(lit. 'the killer'), is the Buddhist
'Tempter-figure. He is often called 'Māra the Evil One' (pāpimā māro)
or Namuci (lit. 'the non-liberator', i.e. the opponent of liberation). He
appears in the texts both as a real person (i.e. as a deity) and as
personification of evil and passions, of the totality of worldly existence, and
of death. Later Pāli literature often speaks of a 'fivefold Māra' (pañca-māra):
1. M. as a deity (devaputta-māra), 2. the M. of defilements (kilesa-m.),
3. the M. of the aggregates (khandha-m.), 4. the M. of the
karma-constructions (kamma-m.), and 5. Māra as death (maccu-m.).
As a real person, M. is regarded as the deity ruling over the
highest heaven of the sensuous sphere (kāmāvacara), that of the paranimmitavasavatti-devas,
the 'deities wielding power over the creations of others' (Com. to M. 1).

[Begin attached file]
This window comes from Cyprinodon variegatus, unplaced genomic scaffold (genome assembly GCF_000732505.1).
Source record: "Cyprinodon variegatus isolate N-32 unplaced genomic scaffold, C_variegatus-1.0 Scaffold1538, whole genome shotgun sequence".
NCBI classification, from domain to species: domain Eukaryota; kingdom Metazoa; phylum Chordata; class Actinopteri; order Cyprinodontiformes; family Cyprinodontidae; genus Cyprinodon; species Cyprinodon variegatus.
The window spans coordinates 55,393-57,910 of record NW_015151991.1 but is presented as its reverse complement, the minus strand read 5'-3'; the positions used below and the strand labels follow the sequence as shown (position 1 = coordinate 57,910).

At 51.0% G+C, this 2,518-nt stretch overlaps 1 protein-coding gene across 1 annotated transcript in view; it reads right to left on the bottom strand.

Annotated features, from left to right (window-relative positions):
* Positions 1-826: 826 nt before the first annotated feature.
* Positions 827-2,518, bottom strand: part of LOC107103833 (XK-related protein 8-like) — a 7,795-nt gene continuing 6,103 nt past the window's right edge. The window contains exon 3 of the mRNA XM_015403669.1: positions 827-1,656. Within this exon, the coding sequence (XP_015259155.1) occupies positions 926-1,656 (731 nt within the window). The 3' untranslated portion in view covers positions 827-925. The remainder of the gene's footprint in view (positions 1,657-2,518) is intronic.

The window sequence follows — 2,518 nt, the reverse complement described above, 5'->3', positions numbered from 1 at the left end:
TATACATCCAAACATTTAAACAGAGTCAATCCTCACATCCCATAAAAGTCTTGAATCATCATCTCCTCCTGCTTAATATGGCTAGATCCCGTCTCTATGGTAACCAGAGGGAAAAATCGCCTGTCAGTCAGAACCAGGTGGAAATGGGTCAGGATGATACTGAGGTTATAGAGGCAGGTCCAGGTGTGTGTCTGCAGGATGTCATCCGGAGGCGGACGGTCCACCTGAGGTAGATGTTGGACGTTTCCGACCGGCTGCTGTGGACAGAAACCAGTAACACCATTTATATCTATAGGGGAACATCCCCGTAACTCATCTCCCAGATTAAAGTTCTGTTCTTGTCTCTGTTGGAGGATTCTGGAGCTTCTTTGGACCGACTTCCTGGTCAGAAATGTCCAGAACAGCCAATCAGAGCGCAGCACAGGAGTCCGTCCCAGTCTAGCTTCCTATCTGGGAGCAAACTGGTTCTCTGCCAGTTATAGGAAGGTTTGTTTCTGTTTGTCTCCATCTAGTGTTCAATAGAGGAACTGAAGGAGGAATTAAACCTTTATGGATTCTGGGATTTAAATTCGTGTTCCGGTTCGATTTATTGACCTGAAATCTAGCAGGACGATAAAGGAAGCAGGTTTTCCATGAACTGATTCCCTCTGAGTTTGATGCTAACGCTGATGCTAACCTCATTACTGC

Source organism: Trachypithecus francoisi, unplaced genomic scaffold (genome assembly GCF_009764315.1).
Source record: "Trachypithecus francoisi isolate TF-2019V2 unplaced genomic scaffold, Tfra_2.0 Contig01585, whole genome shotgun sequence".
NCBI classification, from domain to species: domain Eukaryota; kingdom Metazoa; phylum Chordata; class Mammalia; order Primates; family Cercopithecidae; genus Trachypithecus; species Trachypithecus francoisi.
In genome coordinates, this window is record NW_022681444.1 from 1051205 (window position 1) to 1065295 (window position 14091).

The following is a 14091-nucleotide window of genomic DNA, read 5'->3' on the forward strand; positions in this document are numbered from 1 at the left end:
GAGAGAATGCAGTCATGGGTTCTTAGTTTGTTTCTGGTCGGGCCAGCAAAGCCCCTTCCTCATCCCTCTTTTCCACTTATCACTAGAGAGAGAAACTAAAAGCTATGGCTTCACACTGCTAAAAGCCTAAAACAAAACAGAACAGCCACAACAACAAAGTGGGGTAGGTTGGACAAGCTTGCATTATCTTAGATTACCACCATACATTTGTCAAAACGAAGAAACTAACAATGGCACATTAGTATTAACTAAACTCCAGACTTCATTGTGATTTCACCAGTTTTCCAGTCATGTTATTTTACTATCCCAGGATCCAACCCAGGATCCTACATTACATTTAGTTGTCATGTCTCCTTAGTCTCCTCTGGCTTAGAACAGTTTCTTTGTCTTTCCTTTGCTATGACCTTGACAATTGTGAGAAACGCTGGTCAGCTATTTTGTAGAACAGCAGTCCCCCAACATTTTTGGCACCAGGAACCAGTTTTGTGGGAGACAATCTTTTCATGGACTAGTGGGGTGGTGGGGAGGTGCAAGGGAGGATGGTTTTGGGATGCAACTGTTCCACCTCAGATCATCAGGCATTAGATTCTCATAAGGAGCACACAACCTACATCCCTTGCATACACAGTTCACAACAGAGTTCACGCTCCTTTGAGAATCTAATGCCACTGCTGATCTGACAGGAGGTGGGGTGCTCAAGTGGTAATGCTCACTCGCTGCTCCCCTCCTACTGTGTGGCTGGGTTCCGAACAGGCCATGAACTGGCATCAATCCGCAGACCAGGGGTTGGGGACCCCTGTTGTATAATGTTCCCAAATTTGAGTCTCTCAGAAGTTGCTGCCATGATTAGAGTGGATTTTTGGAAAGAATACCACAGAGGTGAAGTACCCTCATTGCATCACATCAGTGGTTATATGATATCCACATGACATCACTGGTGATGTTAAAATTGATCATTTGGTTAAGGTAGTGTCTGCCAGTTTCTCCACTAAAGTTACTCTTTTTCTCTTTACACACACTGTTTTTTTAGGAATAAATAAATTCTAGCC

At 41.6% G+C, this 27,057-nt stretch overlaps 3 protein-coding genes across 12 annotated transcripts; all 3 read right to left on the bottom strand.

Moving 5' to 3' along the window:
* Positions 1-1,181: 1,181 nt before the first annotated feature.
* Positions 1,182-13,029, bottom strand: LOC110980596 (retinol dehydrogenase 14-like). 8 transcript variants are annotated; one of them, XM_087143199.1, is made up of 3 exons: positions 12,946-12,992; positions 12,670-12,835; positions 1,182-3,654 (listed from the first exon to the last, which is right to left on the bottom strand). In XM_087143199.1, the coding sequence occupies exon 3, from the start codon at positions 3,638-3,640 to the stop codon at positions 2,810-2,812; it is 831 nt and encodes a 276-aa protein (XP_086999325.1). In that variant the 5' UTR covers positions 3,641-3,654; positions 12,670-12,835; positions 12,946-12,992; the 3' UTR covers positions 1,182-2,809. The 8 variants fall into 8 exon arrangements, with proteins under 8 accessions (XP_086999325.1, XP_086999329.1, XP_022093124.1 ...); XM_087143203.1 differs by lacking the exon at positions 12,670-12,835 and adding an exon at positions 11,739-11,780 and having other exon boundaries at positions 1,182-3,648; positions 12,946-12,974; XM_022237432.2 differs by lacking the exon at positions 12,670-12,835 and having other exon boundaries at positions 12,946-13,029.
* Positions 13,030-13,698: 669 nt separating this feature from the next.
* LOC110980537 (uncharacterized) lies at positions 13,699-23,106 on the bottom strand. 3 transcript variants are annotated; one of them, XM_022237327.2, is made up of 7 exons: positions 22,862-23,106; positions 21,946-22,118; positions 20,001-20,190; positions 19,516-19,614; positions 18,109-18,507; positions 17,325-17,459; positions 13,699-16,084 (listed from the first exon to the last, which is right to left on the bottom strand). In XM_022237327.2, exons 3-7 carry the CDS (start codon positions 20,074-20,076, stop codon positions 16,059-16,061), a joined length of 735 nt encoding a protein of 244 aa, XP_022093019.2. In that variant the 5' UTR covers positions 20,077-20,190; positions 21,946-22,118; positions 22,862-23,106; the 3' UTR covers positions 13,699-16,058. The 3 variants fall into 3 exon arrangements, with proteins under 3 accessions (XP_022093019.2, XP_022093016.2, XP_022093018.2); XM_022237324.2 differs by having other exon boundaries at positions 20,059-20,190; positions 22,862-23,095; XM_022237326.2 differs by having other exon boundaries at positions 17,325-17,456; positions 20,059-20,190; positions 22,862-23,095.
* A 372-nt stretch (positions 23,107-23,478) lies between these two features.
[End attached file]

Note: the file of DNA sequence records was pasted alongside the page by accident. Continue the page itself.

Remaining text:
According to tradition, when the Bodhisatta was seated under the Bodhi-tree,
Māra tried in vain to obstruct his attainment of Enlightenment, first by
frightening him through his hosts of demons, etc., and then by his 3 daughters'
allurements. This episode is called 'Māra's war' (māra-yuddha). For 7
years M. had followed the Buddha, looking for any weakness in him; that is, 6
years before the Enlightenment and one year after it (Sn. v. 446). He also tried
to induce the Buddha to pass away into Parinibbāna without proclaiming the
Dhamma, and also when the time for the Buddha's Parinibbāna had come, he urged
him on. But the Buddha acted on his own insight in both cases. See D. 16.
For (3) M. as the aggregates, s. S. XXIII, 1, 11, 12, 23. See
Padhāna Sutta (Sn. v. 425ff.); Māra Samyutta (S. IV).